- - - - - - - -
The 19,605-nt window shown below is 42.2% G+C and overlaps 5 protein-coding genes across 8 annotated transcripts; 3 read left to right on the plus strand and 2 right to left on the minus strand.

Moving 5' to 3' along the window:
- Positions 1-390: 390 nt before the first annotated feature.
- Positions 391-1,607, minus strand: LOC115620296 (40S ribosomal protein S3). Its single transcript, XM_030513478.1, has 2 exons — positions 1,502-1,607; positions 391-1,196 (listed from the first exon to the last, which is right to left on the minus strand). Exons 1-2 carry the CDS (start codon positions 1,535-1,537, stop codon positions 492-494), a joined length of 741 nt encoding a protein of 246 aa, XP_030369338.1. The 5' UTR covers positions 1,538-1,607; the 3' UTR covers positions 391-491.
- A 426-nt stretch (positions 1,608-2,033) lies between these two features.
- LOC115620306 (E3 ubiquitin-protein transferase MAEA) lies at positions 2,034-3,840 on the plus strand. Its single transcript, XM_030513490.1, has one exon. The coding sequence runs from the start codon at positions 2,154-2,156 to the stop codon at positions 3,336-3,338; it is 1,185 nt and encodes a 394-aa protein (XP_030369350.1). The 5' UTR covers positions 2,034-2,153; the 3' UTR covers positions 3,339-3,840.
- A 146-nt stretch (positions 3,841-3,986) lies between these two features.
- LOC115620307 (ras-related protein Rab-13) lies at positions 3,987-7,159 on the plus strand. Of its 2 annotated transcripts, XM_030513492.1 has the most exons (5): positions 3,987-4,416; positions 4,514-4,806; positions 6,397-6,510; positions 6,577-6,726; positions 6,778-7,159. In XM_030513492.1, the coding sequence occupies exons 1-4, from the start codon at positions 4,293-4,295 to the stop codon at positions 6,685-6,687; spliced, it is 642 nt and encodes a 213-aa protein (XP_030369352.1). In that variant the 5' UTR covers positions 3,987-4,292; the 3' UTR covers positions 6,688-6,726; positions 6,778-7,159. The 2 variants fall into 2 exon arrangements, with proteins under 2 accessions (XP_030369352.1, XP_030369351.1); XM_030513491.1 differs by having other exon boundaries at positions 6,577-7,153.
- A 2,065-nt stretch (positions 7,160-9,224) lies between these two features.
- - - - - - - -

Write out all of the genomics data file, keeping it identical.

The 19,605-nt window shown below is 42.2% G+C and overlaps 5 protein-coding genes across 8 annotated transcripts; 3 read left to right on the plus strand and 2 right to left on the minus strand.

Moving 5' to 3' along the window:
- Positions 1-390: 390 nt before the first annotated feature.
- Positions 391-1,607, minus strand: LOC115620296 (40S ribosomal protein S3). Its single transcript, XM_030513478.1, has 2 exons — positions 1,502-1,607; positions 391-1,196 (listed from the first exon to the last, which is right to left on the minus strand). Exons 1-2 carry the CDS (start codon positions 1,535-1,537, stop codon positions 492-494), a joined length of 741 nt encoding a protein of 246 aa, XP_030369338.1. The 5' UTR covers positions 1,538-1,607; the 3' UTR covers positions 391-491.
- A 426-nt stretch (positions 1,608-2,033) lies between these two features.
- LOC115620306 (E3 ubiquitin-protein transferase MAEA) lies at positions 2,034-3,840 on the plus strand. Its single transcript, XM_030513490.1, has one exon. The coding sequence runs from the start codon at positions 2,154-2,156 to the stop codon at positions 3,336-3,338; it is 1,185 nt and encodes a 394-aa protein (XP_030369350.1). The 5' UTR covers positions 2,034-2,153; the 3' UTR covers positions 3,339-3,840.
- A 146-nt stretch (positions 3,841-3,986) lies between these two features.
- LOC115620307 (ras-related protein Rab-13) lies at positions 3,987-7,159 on the plus strand. Of its 2 annotated transcripts, XM_030513492.1 has the most exons (5): positions 3,987-4,416; positions 4,514-4,806; positions 6,397-6,510; positions 6,577-6,726; positions 6,778-7,159. In XM_030513492.1, the coding sequence occupies exons 1-4, from the start codon at positions 4,293-4,295 to the stop codon at positions 6,685-6,687; spliced, it is 642 nt and encodes a 213-aa protein (XP_030369352.1). In that variant the 5' UTR covers positions 3,987-4,292; the 3' UTR covers positions 6,688-6,726; positions 6,778-7,159. The 2 variants fall into 2 exon arrangements, with proteins under 2 accessions (XP_030369352.1, XP_030369351.1); XM_030513491.1 differs by having other exon boundaries at positions 6,577-7,153.
- A 2,065-nt stretch (positions 7,160-9,224) lies between these two features.